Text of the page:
From Cacao To Cocoa – How Chocolate Is Made

Are you a chocolate-lover? Well, if you ever read Charlie & The Chocolate Factory by Roald Dahl (as we have, over and over again), you’re bound to develop a love for the wonderful world of chocolates, sweets, and snacks. The dazzling display of colours and flavours in a candy shop is probably the happiest place for a kid to be at any time. And as we’re all still kids at heart, we’re absolutely thrilled to bring you the B.I.G. Snack & Confectionery Fair 2019, happening from 4th – 28th July.

Chocolates feature prominently in our displays, and for good reason – who doesn’t love chocolate? (If you said yes, we recommend keeping that information under wraps) We would love to have a chocolate fountain that mixes in milk & sugar in a creamy, frothy waterfall just like our friend Willy Wonka, but unfortunately we didn’t have the budget. However, the actual process of making a chocolate bar is quite interesting in itself. Let’s unwrap the it together:


Cacao is grown in many parts of the world, so the chocolate that ends up in your hands could have been harvested anywhere from Vietnam to Ghana. The cacao plantations are usually small plots of land run by local farmers who harvest the cacao pods, which look similar to a soursop. Just like grapes for wine, the region and soil in which the cacao beans are grown affect its flavour. Ripe cacao pods rattle slightly when shaken, and the skin doesn’t peel easily. These are then broken open to get cacao beans.


Cacao beans go through a dry fermentation process for around 5 – 8 days. Fermenting the beans is a crucial step for developing flavour and aroma, hence it requires great care and occasional ‘helping’ along by turning the beans for even fermentation. Cacao juice tends to settle at the bottom of the container and has to be drained out around twice a day – this can be used to make cacao wine or even drank just on its own. 


Following the fermentation process, the beans are spread out over vast surfaces to form one layer which eases drying under the sun. In countries with wet climates, drying is typically done in a covered facility using wood fire, infusing a unique smoky aroma into the beans. Farms often export their dried beans to be processed separately by various chocolate-makers, therefore maintaining the quality of the bean at this stage is essential for the farm’s reputation.


Roasting can occur while the dry fermented bean is still whole and intact, or it could be done after the nibs have been separated (under ‘Winnowing’). Either way, it is up to the chocolatier to decide based on their preferred flavour profile. Specialised roasting equipment is used to rotate and churn the beans, with temperatures and duration set according to the chocolate maker’s unique method.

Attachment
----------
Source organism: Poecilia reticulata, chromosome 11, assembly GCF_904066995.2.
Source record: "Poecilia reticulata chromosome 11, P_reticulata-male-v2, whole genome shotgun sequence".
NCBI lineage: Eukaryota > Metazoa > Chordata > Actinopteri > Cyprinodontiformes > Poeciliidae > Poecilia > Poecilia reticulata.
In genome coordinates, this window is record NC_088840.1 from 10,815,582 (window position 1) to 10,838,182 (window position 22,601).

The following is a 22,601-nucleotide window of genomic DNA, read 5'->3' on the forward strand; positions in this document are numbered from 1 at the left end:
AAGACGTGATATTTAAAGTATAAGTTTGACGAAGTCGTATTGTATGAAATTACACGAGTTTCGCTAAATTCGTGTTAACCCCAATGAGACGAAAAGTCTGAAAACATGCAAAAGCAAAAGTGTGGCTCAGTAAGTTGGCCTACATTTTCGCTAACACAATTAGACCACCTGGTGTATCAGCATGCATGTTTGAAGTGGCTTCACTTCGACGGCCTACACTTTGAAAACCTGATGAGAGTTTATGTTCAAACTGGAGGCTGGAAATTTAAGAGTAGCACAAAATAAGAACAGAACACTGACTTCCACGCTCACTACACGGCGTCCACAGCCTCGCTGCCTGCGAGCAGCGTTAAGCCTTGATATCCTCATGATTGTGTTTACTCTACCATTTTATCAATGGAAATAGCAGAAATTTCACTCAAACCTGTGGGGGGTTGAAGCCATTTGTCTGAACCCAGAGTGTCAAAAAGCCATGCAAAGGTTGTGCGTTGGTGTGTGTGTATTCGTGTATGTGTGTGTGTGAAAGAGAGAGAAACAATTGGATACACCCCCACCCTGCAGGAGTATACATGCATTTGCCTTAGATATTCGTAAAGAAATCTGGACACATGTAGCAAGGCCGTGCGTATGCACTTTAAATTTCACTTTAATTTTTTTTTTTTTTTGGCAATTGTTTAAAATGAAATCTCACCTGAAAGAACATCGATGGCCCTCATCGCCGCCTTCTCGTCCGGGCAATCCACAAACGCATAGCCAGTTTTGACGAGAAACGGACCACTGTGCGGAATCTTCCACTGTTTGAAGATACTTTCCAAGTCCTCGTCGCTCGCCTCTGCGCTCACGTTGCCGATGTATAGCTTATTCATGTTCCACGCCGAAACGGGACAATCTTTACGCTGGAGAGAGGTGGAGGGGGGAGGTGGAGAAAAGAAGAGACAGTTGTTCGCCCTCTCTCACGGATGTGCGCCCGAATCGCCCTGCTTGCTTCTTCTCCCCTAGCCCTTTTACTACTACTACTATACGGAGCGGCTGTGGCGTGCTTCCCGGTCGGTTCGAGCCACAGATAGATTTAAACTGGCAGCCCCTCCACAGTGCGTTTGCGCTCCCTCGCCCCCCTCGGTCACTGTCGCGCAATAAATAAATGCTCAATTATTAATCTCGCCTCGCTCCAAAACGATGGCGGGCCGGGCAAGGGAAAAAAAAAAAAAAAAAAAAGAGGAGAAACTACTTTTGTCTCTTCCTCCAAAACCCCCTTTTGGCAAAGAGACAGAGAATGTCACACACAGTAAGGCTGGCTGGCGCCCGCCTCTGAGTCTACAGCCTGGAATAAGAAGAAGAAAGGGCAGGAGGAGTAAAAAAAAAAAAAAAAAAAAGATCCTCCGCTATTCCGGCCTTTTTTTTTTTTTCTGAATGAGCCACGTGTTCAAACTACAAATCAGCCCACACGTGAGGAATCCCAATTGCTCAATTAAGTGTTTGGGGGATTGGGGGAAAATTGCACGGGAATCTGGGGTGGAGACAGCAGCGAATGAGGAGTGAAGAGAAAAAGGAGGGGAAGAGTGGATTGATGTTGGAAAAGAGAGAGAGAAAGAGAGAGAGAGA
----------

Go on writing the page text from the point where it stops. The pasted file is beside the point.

After roasting, it’s time to remove the thin, papery shell of the cocoa bean in a process called cracking. Notice we used ‘c-o-c-o-a bean’ and not ‘c-a-c-a-o bean’ anymore due to the difference made by roasting. The cocoa beans are fed into a juicer or cracking apparatus that separates the skin from the nibs – when done manually, the remaining paper skin is simply blown away gently using electrical stand fans. What’s left are good old bits of cocoa bean, also known as cocoa nibs. 

Grinding & Conching

The cocoa nibs are now poured into huge grinding machines called ‘melangers’ for high-speed mixing and melting. The rollers in the machine keep working (often overnight) to produce a pure chocolate paste that contains cocoa solids and cocoa butter. Cocoa butter is the natural fat of the cacao bean which can be extracted and added again for a creamier texture. Sugar is added to the refined paste and allowed to mix evenly for long periods, anywhere from hours to days. The resulting flavour is completely unique to the conditions under which the chocolate was mixed


The chocolate is then transferred to a tempering machine which keeps the melted chocolate circulating at ideal temperatures. This process is vital for the chocolate to cool down in a way that gives it texture and body, ensuring that satisfying ‘snap’ when broken apart by hand. To get a tad technical; the polymorphic crystals in the cocoa fat and solids start to align so that they harden at the same temperature. Tempering is also where certain chocolatiers play with the flavours of the cocoa butter which can be extracted, flavoured, and added back without compromising the desired texture.


The chocolate is now ready to be filled into moulds and dried before wrapping. Once filled, the moulds are agitated to remove all air bubbles and lock in quality. The finished bars are wrapped and sent to millions of eager chocolate-lovers around the globe. 

Getting to know the ins and outs of chocolate-making actually made us love it even more, which we thought wasn’t possible. Now that you know how much time and work goes into the making of each bar, we hope you’ll savour every bite even more than before! See you at Ben’s Independent Grocer for our fair! More details here: 

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